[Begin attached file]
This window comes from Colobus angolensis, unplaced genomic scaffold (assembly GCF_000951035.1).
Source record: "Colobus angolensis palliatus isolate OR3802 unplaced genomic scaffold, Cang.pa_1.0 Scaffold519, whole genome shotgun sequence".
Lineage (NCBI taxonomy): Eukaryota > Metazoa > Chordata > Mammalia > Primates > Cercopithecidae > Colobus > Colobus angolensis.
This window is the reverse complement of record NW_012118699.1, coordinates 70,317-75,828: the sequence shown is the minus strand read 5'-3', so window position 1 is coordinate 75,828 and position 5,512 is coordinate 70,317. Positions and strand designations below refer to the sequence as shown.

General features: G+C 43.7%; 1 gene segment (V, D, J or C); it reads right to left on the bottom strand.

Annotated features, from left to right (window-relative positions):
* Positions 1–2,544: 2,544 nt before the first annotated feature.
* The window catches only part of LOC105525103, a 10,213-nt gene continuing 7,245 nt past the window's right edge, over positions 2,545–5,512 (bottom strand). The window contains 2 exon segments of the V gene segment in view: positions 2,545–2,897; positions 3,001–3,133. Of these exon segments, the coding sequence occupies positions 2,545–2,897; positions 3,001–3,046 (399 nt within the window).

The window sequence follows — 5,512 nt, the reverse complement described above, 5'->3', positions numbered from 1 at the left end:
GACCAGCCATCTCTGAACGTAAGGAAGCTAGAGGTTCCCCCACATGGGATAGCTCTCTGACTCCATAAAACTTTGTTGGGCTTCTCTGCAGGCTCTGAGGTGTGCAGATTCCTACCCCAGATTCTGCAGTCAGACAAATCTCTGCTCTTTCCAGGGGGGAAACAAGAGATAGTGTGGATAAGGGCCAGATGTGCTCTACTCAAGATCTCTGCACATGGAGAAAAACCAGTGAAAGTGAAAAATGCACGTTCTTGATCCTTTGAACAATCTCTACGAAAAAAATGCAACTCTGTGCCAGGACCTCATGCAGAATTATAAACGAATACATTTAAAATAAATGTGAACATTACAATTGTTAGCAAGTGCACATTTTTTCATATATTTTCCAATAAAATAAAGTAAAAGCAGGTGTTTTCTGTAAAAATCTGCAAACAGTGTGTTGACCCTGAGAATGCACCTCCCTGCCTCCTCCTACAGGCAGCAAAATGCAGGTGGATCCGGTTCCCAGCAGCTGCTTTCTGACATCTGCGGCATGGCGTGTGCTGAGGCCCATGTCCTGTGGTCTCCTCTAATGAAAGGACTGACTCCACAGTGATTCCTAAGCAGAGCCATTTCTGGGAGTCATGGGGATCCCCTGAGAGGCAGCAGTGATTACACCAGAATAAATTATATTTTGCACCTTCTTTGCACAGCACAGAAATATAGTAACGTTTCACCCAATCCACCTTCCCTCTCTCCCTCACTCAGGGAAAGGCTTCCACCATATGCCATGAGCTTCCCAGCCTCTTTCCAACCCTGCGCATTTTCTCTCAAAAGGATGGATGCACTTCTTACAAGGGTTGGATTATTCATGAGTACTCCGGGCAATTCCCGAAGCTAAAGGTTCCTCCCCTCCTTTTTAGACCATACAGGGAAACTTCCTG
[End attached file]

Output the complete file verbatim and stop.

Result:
This window comes from Colobus angolensis, unplaced genomic scaffold (assembly GCF_000951035.1).
Source record: "Colobus angolensis palliatus isolate OR3802 unplaced genomic scaffold, Cang.pa_1.0 Scaffold519, whole genome shotgun sequence".
Lineage (NCBI taxonomy): Eukaryota > Metazoa > Chordata > Mammalia > Primates > Cercopithecidae > Colobus > Colobus angolensis.
This window is the reverse complement of record NW_012118699.1, coordinates 70,317-75,828: the sequence shown is the minus strand read 5'-3', so window position 1 is coordinate 75,828 and position 5,512 is coordinate 70,317. Positions and strand designations below refer to the sequence as shown.

General features: G+C 43.7%; 1 gene segment (V, D, J or C); it reads right to left on the bottom strand.

Annotated features, from left to right (window-relative positions):
* Positions 1–2,544: 2,544 nt before the first annotated feature.
* The window catches only part of LOC105525103, a 10,213-nt gene continuing 7,245 nt past the window's right edge, over positions 2,545–5,512 (bottom strand). The window contains 2 exon segments of the V gene segment in view: positions 2,545–2,897; positions 3,001–3,133. Of these exon segments, the coding sequence occupies positions 2,545–2,897; positions 3,001–3,046 (399 nt within the window).

The window sequence follows — 5,512 nt, the reverse complement described above, 5'->3', positions numbered from 1 at the left end:
GACCAGCCATCTCTGAACGTAAGGAAGCTAGAGGTTCCCCCACATGGGATAGCTCTCTGACTCCATAAAACTTTGTTGGGCTTCTCTGCAGGCTCTGAGGTGTGCAGATTCCTACCCCAGATTCTGCAGTCAGACAAATCTCTGCTCTTTCCAGGGGGGAAACAAGAGATAGTGTGGATAAGGGCCAGATGTGCTCTACTCAAGATCTCTGCACATGGAGAAAAACCAGTGAAAGTGAAAAATGCACGTTCTTGATCCTTTGAACAATCTCTACGAAAAAAATGCAACTCTGTGCCAGGACCTCATGCAGAATTATAAACGAATACATTTAAAATAAATGTGAACATTACAATTGTTAGCAAGTGCACATTTTTTCATATATTTTCCAATAAAATAAAGTAAAAGCAGGTGTTTTCTGTAAAAATCTGCAAACAGTGTGTTGACCCTGAGAATGCACCTCCCTGCCTCCTCCTACAGGCAGCAAAATGCAGGTGGATCCGGTTCCCAGCAGCTGCTTTCTGACATCTGCGGCATGGCGTGTGCTGAGGCCCATGTCCTGTGGTCTCCTCTAATGAAAGGACTGACTCCACAGTGATTCCTAAGCAGAGCCATTTCTGGGAGTCATGGGGATCCCCTGAGAGGCAGCAGTGATTACACCAGAATAAATTATATTTTGCACCTTCTTTGCACAGCACAGAAATATAGTAACGTTTCACCCAATCCACCTTCCCTCTCTCCCTCACTCAGGGAAAGGCTTCCACCATATGCCATGAGCTTCCCAGCCTCTTTCCAACCCTGCGCATTTTCTCTCAAAAGGATGGATGCACTTCTTACAAGGGTTGGATTATTCATGAGTACTCCGGGCAATTCCCGAAGCTAAAGGTTCCTCCCCTCCTTTTTAGACCATACAGGGAAACTTCCTG